I haven't seen Queens in about ten years. Mostly because they started playing larger venues, partly because I no longer really felt connected to their music. Era Vulgaris fell a little flat for me, despite having some great tracks on it, and I couldn't get into Them Crooked Vultures. Queens slid to the backburner, and, eventually, to the bottom of the pile. And they're honestly just better than that, and I'm not sure why I stopped listening to them completely. When the new album was released, I was interested, but not in a rush to hear it. As luck would have it, I managed to get a ticket to their 'surprise' show in Brooklyn last Friday, and suddenly felt a little more motivated. I don't have a clip from the show, so please enjoy this fourteen minute vehicle for double guitar solos while you read.
...Like Clockwork (hereafter just "the album" because that is awkward as hell to put into a sentence), is good, better than the last record. Strange in places, and in a new way for them. Softer at first glance, and extremely personal. But I'm not here to talk about the album, and these songs are not soft live. They're dark and seething, and the spite and regret are palpable in the air and on the unusually earnest and personal vocal turn from Homme, though this sort of thing has become a lot more usual for him as time has gone on. But more on that in a minute.
The venue is oddly shaped, dark, with red lamps dotted around the room, and was crowded by the time I arrived, schlepping over an hour in an epic tropical downpour, with mixed feelings about seeing a familiar band for the first time in a decade, my thirty-second birthday looming in two weeks, and pants wet to my knees. It was so packed that I could not get near the stage (or maybe I've just gotten old, and didn't try hard enough), so I took up a spot behind the sound desk, where I could see that the setlist had only the new album, in order, written out on it. And, as advertised, that's what we got, followed by Millionaire, No One Knows, and Song for the Dead. All three have been live favorites of the band for years, but I think it's telling that they're also all from Songs for the Deaf, arguably their best work and definitely their best album for live material. This album, too, really shines in live performance, in the way only really Queens and a few other bands ever really seem to achieve. Queens is an unusually tight live performer - I swear I've never heard a flubbed note at any show, unless you count that one time at Lupo's when Joey Castillo was drumming for them for the first time and missed a few cues. I remember being impressed by how professional they were, and how quickly he was picking up the songs - the drums in Queens are hardly straightforward. Joey is out, but Jon Theodore (Mars Volta) was more than satisfactory as a replacement for either Castillo or Grohl (who drums on the new album), and I did not feel their absence. Castillo being gone had been my biggest concern. After being slow to take to him at first, he had eventually become one of my favorite live drummers. Thankfully, I clearly had nothing to worry about.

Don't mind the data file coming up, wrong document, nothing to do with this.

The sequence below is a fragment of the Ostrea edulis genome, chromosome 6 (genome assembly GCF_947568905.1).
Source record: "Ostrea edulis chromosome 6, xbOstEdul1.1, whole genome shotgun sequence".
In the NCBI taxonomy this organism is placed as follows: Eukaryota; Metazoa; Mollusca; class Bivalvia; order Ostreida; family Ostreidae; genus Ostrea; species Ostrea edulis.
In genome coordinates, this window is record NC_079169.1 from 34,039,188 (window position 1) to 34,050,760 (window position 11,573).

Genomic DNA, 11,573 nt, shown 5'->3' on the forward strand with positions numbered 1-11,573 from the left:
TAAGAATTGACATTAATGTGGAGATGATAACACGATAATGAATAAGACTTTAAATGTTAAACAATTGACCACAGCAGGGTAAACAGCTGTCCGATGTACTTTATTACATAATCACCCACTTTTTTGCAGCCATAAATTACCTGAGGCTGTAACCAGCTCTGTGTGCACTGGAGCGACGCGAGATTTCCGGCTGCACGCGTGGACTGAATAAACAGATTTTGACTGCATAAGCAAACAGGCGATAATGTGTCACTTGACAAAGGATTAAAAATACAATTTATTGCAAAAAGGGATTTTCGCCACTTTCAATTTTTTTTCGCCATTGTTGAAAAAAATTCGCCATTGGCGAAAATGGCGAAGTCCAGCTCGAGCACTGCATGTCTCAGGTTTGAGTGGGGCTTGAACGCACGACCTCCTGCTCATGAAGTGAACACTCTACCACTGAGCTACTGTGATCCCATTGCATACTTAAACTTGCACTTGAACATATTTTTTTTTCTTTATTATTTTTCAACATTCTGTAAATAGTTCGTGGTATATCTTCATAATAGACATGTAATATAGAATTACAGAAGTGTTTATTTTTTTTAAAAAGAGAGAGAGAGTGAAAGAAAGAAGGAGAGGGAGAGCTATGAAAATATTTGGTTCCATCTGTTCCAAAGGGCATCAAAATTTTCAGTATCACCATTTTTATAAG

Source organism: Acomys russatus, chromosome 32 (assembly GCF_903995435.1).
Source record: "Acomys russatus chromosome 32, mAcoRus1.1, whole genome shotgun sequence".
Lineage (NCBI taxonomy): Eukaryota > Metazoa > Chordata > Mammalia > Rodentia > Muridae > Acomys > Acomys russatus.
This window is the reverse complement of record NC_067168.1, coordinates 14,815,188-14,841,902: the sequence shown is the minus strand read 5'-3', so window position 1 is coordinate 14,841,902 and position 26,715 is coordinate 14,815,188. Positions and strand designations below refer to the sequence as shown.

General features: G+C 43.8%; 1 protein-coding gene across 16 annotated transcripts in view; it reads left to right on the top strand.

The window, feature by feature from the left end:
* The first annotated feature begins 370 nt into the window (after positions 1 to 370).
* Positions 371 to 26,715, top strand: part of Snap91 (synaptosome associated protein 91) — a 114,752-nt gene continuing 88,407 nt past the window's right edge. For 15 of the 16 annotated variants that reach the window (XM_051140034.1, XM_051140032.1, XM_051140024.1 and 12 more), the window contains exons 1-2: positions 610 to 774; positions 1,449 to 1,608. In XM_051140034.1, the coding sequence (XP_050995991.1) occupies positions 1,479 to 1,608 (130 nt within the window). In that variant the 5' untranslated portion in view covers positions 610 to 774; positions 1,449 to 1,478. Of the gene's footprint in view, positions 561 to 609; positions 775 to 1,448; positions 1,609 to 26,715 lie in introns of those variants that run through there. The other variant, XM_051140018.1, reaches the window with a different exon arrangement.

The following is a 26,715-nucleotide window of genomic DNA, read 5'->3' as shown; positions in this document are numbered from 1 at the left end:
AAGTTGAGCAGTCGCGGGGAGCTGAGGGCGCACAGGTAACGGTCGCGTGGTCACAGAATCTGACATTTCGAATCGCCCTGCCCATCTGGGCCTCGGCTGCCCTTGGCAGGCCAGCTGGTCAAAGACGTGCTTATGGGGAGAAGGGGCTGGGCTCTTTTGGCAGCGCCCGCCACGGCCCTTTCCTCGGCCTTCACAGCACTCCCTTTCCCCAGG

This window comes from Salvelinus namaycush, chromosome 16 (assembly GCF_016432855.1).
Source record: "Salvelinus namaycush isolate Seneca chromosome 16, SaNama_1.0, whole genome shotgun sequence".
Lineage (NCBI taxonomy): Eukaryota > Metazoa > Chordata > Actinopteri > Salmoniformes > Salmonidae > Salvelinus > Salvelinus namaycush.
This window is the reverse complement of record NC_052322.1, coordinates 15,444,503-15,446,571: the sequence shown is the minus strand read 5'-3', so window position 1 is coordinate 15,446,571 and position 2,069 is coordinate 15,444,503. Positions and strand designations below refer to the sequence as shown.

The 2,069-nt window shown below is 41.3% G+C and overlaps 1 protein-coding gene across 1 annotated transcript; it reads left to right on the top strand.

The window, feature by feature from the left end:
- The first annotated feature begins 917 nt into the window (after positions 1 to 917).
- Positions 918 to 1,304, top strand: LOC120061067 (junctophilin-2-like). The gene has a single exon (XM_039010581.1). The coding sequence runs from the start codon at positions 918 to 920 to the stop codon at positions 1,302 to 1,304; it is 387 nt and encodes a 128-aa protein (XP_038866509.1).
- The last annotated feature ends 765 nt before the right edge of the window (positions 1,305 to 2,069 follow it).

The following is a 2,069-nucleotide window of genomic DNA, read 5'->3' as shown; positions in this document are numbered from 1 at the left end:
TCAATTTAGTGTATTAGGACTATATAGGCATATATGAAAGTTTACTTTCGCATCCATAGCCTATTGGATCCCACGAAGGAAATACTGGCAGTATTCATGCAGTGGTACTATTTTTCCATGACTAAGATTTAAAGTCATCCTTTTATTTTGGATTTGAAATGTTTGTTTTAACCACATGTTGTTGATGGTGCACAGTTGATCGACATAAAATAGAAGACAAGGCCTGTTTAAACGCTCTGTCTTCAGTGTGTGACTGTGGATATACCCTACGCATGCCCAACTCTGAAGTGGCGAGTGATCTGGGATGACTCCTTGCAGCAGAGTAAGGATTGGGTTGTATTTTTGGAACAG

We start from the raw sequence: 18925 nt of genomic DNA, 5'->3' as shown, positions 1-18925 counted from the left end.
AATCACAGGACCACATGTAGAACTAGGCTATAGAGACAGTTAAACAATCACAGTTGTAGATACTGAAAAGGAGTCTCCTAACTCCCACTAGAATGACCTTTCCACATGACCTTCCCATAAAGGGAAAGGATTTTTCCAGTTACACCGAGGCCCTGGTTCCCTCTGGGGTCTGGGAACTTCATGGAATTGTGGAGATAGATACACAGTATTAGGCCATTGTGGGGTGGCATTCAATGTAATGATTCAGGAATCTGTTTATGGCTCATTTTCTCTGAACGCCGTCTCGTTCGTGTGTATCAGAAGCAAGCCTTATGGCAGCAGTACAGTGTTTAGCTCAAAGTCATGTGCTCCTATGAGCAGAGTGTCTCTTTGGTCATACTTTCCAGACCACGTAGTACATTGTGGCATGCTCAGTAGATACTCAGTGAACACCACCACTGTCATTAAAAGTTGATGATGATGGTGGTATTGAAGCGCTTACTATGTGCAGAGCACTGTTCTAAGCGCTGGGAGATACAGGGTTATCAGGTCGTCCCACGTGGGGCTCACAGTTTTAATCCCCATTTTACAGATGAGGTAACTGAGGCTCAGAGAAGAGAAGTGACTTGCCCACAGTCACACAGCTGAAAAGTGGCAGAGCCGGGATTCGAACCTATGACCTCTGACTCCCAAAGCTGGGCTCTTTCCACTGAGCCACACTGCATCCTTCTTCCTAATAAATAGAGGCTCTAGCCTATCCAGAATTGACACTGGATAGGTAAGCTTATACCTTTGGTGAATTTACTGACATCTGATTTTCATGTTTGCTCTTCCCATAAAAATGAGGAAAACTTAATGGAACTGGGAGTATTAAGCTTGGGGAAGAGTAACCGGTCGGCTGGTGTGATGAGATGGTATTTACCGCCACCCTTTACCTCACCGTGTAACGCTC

|Queens of the Stone Age at Brooklyn Masonic Temple, June 7th, 2013|
Concern number two was the material, which was still new to me - how would it play live? And I was surprised by the answer. It was...the only word I can come up with is poignant, which is awful. And I don't mean the feeling of seeing them again, the nostalgia I was experiencing - I mean the music dripped with poignancy. With melodrama. The kind that you know is over the top, but you don't care and you can't help yourself, because you're just that lost in whatever you think your saga is. The album appears to be about heartbreak, bitterly so, but without much anger. It seethes, but it doesn't have the sheer force of past albums. The difference with past material shows in the live performance. Homme sits and plays the piano several times, which is not something I had ever seen him do before, and there's a commitment to vocal delivery that I've heard before, but definitely not lasting through a whole show. Van Leeuwen, Fertita, and Shuman are unerring as always, and Van Leeuwen is as entertaining a guitarist as he ever was - not to detract from Homme, who can still riff. There were, however, none of the extended, grandiose double guitar solos characteristic of live Queens shows - it seemed like they were under threat of curfew and wanted to get through the album and as much of an encore as they could manage. Given how long it's been since I've seen them, and how often I've seen them stand on stage and riff for minutes, I didn't mind getting an extra song in exchange this time. Song for the Dead is possibly one of the bleakest-sounding tracks they've ever put down, and it only sounded slightly less so that night for lacking Lanegan on vocals. It's one I've heard them do many times before, and it stirred memories, more of them good than I had expected. Queens has always been a very personal band for me, whatever the fuck that means. I don't just mean none of my other friends like them, which is mostly true. They just have these associations in my mind, with memories. With a past I don't often think about, even if it wasn't really that long ago. The new album is very much about memories, and the things that steal them, but instead, it seems to have returned some to me that had been lost. And I'm grateful for that, and for the realization that in a world of constant disappointment, with ourselves and those who claim to love us, Queens of the Stone Age still doesn't suck.